Figure 4. Composite of six overlayed spectra, taken at equally-spaced-in-time increments of a record whose total length was 59 s.

For the data of Fig. 4 the same subject was used, except now standing with the geophone in a chest pocket, vertically oriented. The highest peak in this case is at 10.01 Hz, slightly lower than the previous case. This is probably consistent with compression of the chest cavity between the normal force of the floor and gravity when the subject is prone.

2.3  Comparison of two subjects

An example of the usefulness of high-pass filtering is shown in Fig. 5, where records of duration 6.25 s have been shown for each of two male subjects.

Figure 5. Spectra showing the difference between two male subjects. Subject B has a known heart murmur.

In each of the top raw traces, more than eight heartbeats are visible (more clearly for subject A). Frequencies below 30 Hz were removed from the spectrum to generate the high-pass filtered traces shown. They begin and end with zero-amplitude because of the hanning window employed by the FFT algorithm.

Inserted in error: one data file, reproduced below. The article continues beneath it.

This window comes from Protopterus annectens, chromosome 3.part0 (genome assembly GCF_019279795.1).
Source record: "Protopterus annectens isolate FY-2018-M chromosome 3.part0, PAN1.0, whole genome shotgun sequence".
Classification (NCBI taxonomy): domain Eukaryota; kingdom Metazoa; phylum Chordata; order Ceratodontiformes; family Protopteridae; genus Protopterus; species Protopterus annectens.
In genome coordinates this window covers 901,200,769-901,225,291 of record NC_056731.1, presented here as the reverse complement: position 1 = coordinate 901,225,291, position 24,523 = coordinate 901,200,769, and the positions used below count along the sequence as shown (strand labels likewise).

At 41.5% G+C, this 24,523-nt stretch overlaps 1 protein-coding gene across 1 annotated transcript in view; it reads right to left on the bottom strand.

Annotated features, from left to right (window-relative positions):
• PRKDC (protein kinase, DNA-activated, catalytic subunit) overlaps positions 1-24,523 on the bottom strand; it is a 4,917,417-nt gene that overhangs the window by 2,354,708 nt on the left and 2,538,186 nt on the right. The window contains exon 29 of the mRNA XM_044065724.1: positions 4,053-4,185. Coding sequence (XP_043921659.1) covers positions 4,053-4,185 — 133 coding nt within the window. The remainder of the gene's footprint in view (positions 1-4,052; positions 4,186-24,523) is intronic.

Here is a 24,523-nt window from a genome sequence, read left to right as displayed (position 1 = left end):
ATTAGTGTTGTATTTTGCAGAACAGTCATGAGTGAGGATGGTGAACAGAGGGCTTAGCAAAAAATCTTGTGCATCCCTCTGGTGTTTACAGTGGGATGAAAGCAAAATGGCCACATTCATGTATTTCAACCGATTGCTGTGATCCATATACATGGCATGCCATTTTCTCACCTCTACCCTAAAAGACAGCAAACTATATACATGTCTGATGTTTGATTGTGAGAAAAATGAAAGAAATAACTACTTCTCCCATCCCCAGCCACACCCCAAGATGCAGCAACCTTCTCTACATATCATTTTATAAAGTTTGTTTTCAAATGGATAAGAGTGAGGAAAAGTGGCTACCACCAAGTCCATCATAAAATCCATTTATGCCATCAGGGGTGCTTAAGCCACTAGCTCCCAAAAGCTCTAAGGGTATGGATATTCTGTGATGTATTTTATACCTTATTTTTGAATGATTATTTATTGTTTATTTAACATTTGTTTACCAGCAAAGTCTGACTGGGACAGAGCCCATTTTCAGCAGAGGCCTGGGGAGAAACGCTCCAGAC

It is seen that the filtered data of subject B is significantly more noisy than that of subject A, presumed to be the result of the known (longtime) heart murmur of subject B. Note also in the case of subject A that there are clearly two-events per heartbeat in the higher frequency components of this mechanical cardiograph. It is assumed that these are associated with mitral and tricuspid valve function. In the case of subject B, the murmur is the result of mitral valve prolapse.

3  Valsalva maneuver